They can be acute or chronic, continuously present or only noticeable during certain movements.
In most cases, upper back pain is caused by muscle or joint problems, but lung cancer can also cause symptoms in this area and therefore they must not be treated with negligence.
Ribs are the flat, rod-shaped bones of the rib cage (there are 12 pairs of ribs in the human body) that surround and protect the vital organs in the rib cage.
They have their origin in the 12 thoracic vertebrae and extend to the sternum.
The chest is formed from ribs, thoracic vertebrae and sternum (sternum) and has the important task of protecting the heart and lungs.
The upper ribs (1 to 7) are called “true” or sternal ribs because they are articulated directly to the sternum via the costal cartilage; in this way, the chest is less rigid.
The ribs 8 to 10 are not connected to the sternum, but to the cartilaginous costal arch.
The 11th and 12th ribs end freely at the front and are called “flesh ribs” (costae fluctuantes).
The costal cartilage increases the elasticity of the rib cage.
The costal cartilage extends progressively from the first to the seventh rib, after which it shortens.
It is important that the ribs have freedom of movement so that the chest can expand when inhaling and contract on exhalation.
Chest spine pain or upper back pain
What does that mean?
It is commonly believed that pain in the thoracic spine and in the intercostal space up to the sternum is caused by exposure to cold or the weather; this is usually a misconception, which becomes clear if the symptoms still persist after a week.
It is essential to be examined by a doctor, because the symptoms in the chest area can also be caused by serious diseases, such as cancer, ulcers, chest or pleurisy, etc.
If the severe pain is caused by muscles, bones or nerves, it must be ruled out on the basis of the patient’s medical history and physical examination that lesions (bone fractures, muscle tears , distraction of the costal cartilage, etc.) be there.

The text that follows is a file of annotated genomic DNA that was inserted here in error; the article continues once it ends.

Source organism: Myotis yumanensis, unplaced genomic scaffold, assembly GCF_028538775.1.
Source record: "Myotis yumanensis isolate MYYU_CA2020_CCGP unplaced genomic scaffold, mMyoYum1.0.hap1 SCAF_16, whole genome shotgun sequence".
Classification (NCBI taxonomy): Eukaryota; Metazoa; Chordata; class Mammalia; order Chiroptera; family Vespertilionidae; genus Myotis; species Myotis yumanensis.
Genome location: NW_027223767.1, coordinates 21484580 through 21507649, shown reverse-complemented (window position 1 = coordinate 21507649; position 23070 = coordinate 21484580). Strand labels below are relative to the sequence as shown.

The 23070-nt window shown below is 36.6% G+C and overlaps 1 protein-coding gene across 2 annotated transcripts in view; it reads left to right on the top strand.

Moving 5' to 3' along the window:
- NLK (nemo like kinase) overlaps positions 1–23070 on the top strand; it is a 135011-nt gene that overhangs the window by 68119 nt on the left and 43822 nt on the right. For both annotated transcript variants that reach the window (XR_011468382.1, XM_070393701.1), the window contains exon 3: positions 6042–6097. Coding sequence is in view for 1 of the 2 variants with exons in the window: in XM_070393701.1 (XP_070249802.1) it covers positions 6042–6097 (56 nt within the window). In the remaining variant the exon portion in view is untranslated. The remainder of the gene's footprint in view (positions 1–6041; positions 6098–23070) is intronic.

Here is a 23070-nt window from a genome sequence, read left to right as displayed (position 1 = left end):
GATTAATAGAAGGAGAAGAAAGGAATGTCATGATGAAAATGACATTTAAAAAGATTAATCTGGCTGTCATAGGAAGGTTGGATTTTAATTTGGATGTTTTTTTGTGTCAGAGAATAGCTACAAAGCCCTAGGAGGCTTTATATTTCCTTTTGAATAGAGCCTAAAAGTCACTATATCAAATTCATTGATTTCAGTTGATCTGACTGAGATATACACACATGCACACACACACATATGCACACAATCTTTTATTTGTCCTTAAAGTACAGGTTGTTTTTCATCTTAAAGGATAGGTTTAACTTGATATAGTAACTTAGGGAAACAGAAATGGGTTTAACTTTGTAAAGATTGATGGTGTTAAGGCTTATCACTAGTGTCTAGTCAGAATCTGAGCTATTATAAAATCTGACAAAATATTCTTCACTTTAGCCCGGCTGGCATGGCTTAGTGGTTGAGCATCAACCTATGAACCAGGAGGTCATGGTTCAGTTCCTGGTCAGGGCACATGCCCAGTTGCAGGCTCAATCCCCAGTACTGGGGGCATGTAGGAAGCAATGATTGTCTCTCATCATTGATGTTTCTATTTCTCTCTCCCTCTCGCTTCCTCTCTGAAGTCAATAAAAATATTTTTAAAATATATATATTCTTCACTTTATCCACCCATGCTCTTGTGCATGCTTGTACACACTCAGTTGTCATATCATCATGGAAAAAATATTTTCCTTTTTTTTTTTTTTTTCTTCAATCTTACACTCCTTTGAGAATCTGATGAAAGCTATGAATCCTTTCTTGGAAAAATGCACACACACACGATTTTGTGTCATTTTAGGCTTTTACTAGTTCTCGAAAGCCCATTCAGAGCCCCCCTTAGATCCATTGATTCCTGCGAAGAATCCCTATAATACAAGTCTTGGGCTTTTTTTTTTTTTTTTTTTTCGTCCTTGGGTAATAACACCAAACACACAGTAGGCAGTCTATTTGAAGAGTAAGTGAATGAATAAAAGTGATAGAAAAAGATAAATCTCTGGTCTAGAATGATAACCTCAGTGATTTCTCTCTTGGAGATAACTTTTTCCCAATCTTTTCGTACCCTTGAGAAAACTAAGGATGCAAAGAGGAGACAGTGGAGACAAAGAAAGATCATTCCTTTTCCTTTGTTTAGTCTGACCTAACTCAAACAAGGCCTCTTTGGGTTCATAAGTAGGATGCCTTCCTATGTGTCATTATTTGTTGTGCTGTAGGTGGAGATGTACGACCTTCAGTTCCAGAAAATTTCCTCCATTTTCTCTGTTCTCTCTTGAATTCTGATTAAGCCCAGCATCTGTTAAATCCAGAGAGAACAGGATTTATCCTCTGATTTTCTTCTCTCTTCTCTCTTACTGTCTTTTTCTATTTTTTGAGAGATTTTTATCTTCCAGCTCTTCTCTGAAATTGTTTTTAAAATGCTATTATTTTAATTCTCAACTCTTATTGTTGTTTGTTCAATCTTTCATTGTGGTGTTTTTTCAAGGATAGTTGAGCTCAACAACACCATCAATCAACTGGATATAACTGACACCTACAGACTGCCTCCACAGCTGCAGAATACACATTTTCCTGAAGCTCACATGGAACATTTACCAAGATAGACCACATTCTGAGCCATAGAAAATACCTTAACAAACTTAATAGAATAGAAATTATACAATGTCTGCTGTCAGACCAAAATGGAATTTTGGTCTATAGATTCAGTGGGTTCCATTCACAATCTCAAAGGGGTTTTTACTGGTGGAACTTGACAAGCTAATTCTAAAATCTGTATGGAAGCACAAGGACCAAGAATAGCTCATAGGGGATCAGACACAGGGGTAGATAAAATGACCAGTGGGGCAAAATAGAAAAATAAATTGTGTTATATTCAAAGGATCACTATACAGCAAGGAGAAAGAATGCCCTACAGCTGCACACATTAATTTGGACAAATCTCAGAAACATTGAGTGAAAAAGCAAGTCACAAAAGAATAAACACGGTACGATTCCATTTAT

The pain can theoretically occur on both sides, but is usually only noticeable on the right or left side of the chest.
Chest spine pain occurs in representatives of various professional groups, a high percentage of the population suffers from it, factory workers, office workers, technicians, athletes, etc. come to my practice every day. Lower back pain or low back pain occurs more often than pain in the upper back, but we often treat patients with blockages in the middle back, because the pain here is usually very severe.
Upper back pain can occur at any age, adults are more often affected.
Without proper treatment, the pain can become chronic, some patients suffer from it for 20-30 years.
The pain is scapular i.e. it lies within the two shoulder blades in an area that extends from the middle of the back to the neck, and can occur on the spine or slightly to the side of it.
Those who suffer from pain of the thoracic spine often complain of pain in the lumbar spine (lumbalgia), the cervical spine (cervicalgia) or diffuse factual spine of the spine.
The doctors often see the cause of the pain in a tension of the muscles, which is partly correct, because a tension arises as a result of the pain in the spine and shoulder blades.
Scapular pain at the tip of the shoulder blade is common and is mainly tied to the movements of the shoulder; sufferers are unable to raise their arm and put their hand behind their head or back.
What are the causes?
Almost half of the population has to deal with chest spine pain in the course of life and those affected pursue a wide variety of professional and sporting activities.
It is difficult to determine the cause with certainty, some sufferers wake up in the morning with pain, others initially have mild discomfort that increases over time.
The pain is usually caused by the interaction of various causes, only rarely is a single structure responsible.
Older people can suffer from vertebral arthrosis (spondylosis).
For the thoracic spine (thoracic spine), there are no pain syndromes that could be compared to a stiff neck (cervical spine) or lumbago (lumbar spine).
The weight of the patient cannot be decisive for the symptoms, as even very thin people are affected.
Autoimmune diseases, such as ankylosing spondylitis or rheumatoid arthritis attack the back; in the first case, the spine takes the form of a bamboo cane and becomes straight.
What are the symptoms?
The symptoms of upper back pain don’t just affect the back; one should ask the patient the following question: If the pain between the shoulder blades disappears, would he feel healthy?
Does it feel like your back is trapped in a vice?